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10 Things to Do During Tumult

The only constant in missions is change. The only certainties in life are death, taxes, and suffering. Though I know these things, the storms of change and suffering catch me unawares every time.

Why am I so unprepared? 

The COVID-19 crisis has baffled most of us. We live from day to day reading travel alerts, government posts, and work-related updates. From the realists among us I hear a collective, “I told you it would be like this. This is just the beginning.” Though I am an optimist, I still find myself crying, “How long, O Lord? When will this end?”   

In order to be more prepared, I’ve composed a top 10 list of things to do when storms hit, tumult overwhelms, and I feel anchorless.

1.  Look around. Suffering shouldn’t surprise us (1 Peter 4:12). We follow in the footsteps of Christ. His path was marred by suffering. When He invited us to follow Him, He invited us to participate in His mission, life, hope, grace, glory and, yes, suffering.

2.  Look through. To see by faith means you’ve got the right glasses on. Hebrews 2:2 reminds us we need to see the unseen. Normal eyesight isn’t enough. Your natural gaze will convince you that you are Waiting for Godot. The truth is He is nearer than you can imagine. No tear falls without His notice. His affection runs deep for those who suffer. 

3.  Look in. Circumstantial storms like a global pandemic are like a crucible—they burn away all the masks and makeup I’ve applied to my heart and reveal what I’m really made of. James calls this the testing of our hearts (James 1:2). When tested, where do you turn? Are you shocked by the state of your heart, or shocked by the radical love of Christ for you?

4.  Look up. Remember God’s reminder to Job (Job 38-42). God is God. You’re not. Clenched fist needs to give way to bent knees. Humility before the Sovereign One can quiet the most restless soul.

5.  Look behind. Look behind the curtain of your life and confess the sin you see. This should be a daily discipline. When we fail to do this with sincerity, we diminish the significance of the cross—we yawn at rather than yearn for Jesus’ cleansing work.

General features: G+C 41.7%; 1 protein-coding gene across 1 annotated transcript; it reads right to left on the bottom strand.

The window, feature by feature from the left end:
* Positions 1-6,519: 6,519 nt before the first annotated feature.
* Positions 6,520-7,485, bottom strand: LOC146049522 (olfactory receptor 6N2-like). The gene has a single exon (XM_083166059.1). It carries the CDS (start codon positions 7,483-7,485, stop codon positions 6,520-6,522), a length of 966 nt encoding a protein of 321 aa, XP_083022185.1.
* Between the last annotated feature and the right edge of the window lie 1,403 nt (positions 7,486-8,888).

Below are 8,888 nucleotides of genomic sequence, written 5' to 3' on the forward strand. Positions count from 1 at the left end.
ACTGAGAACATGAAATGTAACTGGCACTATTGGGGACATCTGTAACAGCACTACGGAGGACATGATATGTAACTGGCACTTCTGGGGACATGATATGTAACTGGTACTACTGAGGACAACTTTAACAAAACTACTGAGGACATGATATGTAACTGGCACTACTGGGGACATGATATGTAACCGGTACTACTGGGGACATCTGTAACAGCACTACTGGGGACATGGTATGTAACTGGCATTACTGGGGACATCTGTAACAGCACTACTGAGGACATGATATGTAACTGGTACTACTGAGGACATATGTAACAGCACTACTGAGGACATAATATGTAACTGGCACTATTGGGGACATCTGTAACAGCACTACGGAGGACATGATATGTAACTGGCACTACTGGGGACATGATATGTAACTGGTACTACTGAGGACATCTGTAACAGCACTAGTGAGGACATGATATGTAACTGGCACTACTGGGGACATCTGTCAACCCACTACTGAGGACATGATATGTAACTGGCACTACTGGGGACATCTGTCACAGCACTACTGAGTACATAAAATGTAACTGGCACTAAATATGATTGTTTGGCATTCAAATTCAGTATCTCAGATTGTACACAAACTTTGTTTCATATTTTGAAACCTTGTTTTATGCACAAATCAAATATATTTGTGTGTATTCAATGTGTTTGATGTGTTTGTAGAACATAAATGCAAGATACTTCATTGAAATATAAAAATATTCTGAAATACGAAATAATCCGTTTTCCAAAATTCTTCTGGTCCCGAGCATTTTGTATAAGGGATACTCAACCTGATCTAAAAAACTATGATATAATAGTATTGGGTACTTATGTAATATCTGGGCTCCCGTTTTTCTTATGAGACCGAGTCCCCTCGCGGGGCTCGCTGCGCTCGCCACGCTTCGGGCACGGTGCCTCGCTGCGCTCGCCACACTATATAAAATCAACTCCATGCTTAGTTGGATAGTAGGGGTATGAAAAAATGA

6.    Look back. Read the Suffering Servant in Isaiah 39-53 and John 10-21. The astounding thing about the King you follow is that He entered into your suffering and you can enter into His.

7.  Look clearly. Speak honestly and frequently to the Lord. It may be a weak groan, an exasperated sigh, or a loud scream. Sometimes it’s a simple “amen” you speak when someone you love reads a psalm. That may be all you can muster. Keep speaking.

8.  Look expectantly. I love the reminder that Michael Card gives us in his song “In the Wilderness.” God doesn’t just call the wayward and wandering to the wilderness—He calls His sons and daughters. Then comes the line I love. Tumult doesn’t mean you are lost. In fact, “wandering in the wilderness is the best way to be found.” Look expectantly for God to meet you in wilderness we call tumult. He often meets His children there.

9.  Look searchingly. Seek out those who have suffered and listen to their stories. Read their books. Download their podcasts. Watch their movies. Tumult isolates us. COVID-19 is distancing us. Don’t let it. You are never alone. In listening to others’ stories let your heart be moved to tears of compassion. Let their stories remind you the great Story of Redemption is still true.

10. Look ahead. Psalm 84 reminds us that we are on a journey. Your footsteps may be sprinkled with tears and blood, but they lead down a path which ends at a temple. In Revelation the temple gives way to the Garden City of our God, in which His presence and power drives out all tumult forever. 

I tend to go deaf and blind in storms. I hear my own words as spoken through a megaphone and ignore the words of Scripture, the sacraments, from listening prayer, from fellow believers, and the community of faith. We were never meant to weather storms alone. We have been given people both modern and ancient to help us see rightly. 

David Stoddard is MTW’s international director for Europe.

David Stoddard, Reflection Sep 1, 2020
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